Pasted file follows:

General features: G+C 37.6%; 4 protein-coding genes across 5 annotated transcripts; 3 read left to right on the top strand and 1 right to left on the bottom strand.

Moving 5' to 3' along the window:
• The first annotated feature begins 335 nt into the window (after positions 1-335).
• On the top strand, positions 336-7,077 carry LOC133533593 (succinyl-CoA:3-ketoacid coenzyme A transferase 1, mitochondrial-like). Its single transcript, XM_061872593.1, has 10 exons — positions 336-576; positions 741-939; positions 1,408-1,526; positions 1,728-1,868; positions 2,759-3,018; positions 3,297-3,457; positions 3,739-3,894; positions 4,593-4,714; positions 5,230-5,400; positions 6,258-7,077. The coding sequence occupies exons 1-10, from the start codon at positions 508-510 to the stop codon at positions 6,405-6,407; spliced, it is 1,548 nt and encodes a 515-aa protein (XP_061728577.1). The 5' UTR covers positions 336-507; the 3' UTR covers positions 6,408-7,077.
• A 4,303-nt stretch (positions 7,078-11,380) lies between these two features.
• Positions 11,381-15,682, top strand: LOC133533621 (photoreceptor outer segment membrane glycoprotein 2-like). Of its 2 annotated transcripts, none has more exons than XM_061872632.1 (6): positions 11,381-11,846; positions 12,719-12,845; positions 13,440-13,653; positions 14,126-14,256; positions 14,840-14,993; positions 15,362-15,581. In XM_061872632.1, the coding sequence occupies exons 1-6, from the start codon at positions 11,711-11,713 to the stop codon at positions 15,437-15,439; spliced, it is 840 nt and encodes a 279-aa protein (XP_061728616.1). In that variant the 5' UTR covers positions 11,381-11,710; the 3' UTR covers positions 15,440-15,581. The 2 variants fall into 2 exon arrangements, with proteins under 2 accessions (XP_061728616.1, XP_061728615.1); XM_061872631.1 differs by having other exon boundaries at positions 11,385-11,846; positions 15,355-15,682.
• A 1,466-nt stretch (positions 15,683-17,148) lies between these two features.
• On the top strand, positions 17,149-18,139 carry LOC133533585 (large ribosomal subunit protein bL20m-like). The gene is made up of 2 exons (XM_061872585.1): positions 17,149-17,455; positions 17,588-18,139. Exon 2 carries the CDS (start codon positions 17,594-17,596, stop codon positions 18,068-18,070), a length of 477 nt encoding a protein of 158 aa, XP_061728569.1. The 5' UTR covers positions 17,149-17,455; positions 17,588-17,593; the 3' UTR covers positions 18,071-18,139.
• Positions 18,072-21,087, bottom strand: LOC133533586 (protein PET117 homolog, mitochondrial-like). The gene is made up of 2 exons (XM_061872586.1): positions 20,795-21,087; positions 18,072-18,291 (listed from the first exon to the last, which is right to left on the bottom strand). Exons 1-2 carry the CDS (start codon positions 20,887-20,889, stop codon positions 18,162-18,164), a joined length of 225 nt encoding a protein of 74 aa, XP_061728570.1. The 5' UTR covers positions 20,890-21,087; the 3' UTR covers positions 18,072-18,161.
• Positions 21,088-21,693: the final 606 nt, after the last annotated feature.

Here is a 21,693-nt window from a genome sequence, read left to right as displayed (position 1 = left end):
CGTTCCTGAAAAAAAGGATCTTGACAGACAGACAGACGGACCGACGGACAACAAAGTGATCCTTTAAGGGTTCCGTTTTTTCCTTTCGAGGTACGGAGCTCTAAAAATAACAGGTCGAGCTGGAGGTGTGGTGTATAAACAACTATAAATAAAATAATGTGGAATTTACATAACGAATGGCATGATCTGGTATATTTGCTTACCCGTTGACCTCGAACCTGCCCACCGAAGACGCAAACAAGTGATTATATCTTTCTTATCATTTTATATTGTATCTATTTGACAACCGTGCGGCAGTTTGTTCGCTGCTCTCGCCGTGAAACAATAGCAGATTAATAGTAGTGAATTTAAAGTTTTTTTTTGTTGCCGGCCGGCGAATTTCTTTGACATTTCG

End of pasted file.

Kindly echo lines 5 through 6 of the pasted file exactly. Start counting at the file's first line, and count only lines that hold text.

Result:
• A 4,303-nt stretch (positions 7,078-11,380) lies between these two features.
• Positions 11,381-15,682, top strand: LOC133533621 (photoreceptor outer segment membrane glycoprotein 2-like). Of its 2 annotated transcripts, none has more exons than XM_061872632.1 (6): positions 11,381-11,846; positions 12,719-12,845; positions 13,440-13,653; positions 14,126-14,256; positions 14,840-14,993; positions 15,362-15,581. In XM_061872632.1, the coding sequence occupies exons 1-6, from the start codon at positions 11,711-11,713 to the stop codon at positions 15,437-15,439; spliced, it is 840 nt and encodes a 279-aa protein (XP_061728616.1). In that variant the 5' UTR covers positions 11,381-11,710; the 3' UTR covers positions 15,440-15,581. The 2 variants fall into 2 exon arrangements, with proteins under 2 accessions (XP_061728616.1, XP_061728615.1); XM_061872631.1 differs by having other exon boundaries at positions 11,385-11,846; positions 15,355-15,682.